It took Samuel a while to realize that God was speaking to him and he needed Eli’s help to realize it. This too I recognize in my life. I do not always recognize that it is God “speaking” to me. At times I too need others to help me recognize the whispers, the nudged, the guidance. Sometimes three calls are just the beginning of the process for me.

Just as with Samuel, God has plans for our lives. God will call and call, full of patience and love. As we live out our faith each day, may we grow in our connection to the Lord so that we too are faithful in responding, “Speak, for your servant is listening”.

Prayer: Lord, thank you for your faithful and persistent call upon my life. I am grateful for each person that has helped me to hear the call throughout my life. Open my eyes and heart to hear you better and better each time you call. Give me a willing spirit, ever ready to respond. Amen.


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God’s Gifts

Reading: Psalm 147: 12-20

Verse 12: “Extol the Lord, O Jerusalem; praise your God, O Zion”.

Today’s Psalm reading is all about praising God for the gifts that he gives to his children. In the year we’ve had collectively, it is necessary to stop and to thank God for his gifts to us, even in 2020.

The first gift that we are to extol and praise God is for how he strengthens us and for how he gives us peace. God’s watch over us does not mean life will be free of pain or worry. We can face the sufferings and struggles of life with God’s presence, though. With God we have a companion for the journey, one to lean on at times, one to carry us in times when we cannot walk on our own.

The second gift to us that we are to extol and praise God for is our sustenance – the “finest wheat” and a whole variety of other foods and drinks. The third gift is the earth and ecosystem that God designed. The seasons along with their accompanying snow, hail, and rains… are all part of God sustaining us.

The last gift is his word. In the Jewish mindset this is the written word, the Torah. The law of Moses guides all of life. The holy scriptures are how they know God. This all is true for Christians as well. But we also have Jesus, the fuller revelation of God to humanity. Just as the Jews were God’s chosen people – blessed like “no other nation” – Christians are also blessed and set apart from the world. We are “in the world but not of it”. Our true home is in heaven with the Lord.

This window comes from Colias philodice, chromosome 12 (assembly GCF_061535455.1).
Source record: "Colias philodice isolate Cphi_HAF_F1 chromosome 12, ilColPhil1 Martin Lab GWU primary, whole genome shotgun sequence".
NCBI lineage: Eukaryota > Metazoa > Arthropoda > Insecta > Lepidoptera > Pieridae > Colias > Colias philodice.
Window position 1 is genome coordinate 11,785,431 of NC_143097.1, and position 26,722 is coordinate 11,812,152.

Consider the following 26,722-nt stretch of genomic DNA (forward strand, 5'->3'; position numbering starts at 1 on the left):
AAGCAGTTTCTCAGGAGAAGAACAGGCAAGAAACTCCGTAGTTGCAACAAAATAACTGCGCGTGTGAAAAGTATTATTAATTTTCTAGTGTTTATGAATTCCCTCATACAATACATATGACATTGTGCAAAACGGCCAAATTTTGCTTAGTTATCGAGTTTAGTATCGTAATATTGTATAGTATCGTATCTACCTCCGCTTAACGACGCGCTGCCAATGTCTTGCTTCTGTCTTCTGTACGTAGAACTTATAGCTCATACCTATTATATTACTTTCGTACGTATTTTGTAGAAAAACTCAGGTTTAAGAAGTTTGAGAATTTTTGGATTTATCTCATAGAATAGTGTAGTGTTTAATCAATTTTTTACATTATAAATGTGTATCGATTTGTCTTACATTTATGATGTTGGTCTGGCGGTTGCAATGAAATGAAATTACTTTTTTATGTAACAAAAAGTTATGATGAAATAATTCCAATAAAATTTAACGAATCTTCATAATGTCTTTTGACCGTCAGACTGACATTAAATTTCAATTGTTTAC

As we turn the page from 2020 and step forward into 2021, may we take a moment to extol and praise God for his presence, for his provision, and for his Son whom he shares with us every day. Praise the Lord!

Prayer: Lord, I thank and praise you for your presence in my life – in the highs, in the lows, and in everything in between. You are always there. I thank you for the many ways that you provide and care for me and my family. You are so loving and generous. And I thank you most of all for the gift of your living word, Jesus Christ, my Lord and Savior. Amen.


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Restore Us, O Lord

Reading: Psalm 80: 1-7 and 17-19

Verse 7: “Restore us, O God Almighty, make your face shine upon us, that we may be saved”.

Today’s Psalm is a plea to God. In the opening verses the psalmist pleads with God to “Hear us” and “awaken your might, come save us”. There is an urgency to the plea, a sense of desperation just below the surface of these words. As we have journeyed through life we have each felt these feelings at times. In our current world more and more people are feeling these emotions every day.

These feelings become clearer in the next verses. The psalmist wants to know how long God’s anger will “smoulder against the people”. He asks God how long they will have to eat “bread of tears”. There is a lot of hurt going on in this Psalm. A lot of pain and heartache are being experienced by the people of God. In verse seven the psalmist begs, “Restore us, O God Almighty, make your face shine upon us, that we may be saved”. This is a familiar refrain used in Psalm 80. It is a refrain that many could offer up to God on a frequent basis in this season of illness and pain and loss.

In verses seventeen thought nineteen the writer asks for God’s hand to rest upon “the man at your right hand, the son of man”. The psalmist is likely referring to an earthly king or to a prophet of God. The people need one to lead them. From our New Testament eyes we read these words and think of Jesus Christ. On our faith journeys Christ is the one we turn to, the one on whom we call. Jesus is the source of our salvation, the cornerstone of our hope, the example of love lived out. In our Christian faith we look at the Lord Jesus Christ and pray, “Restore us, O God Almighty, make your face shine upon us, that we may be saved”. May the Lord restore you and shine his face upon you today.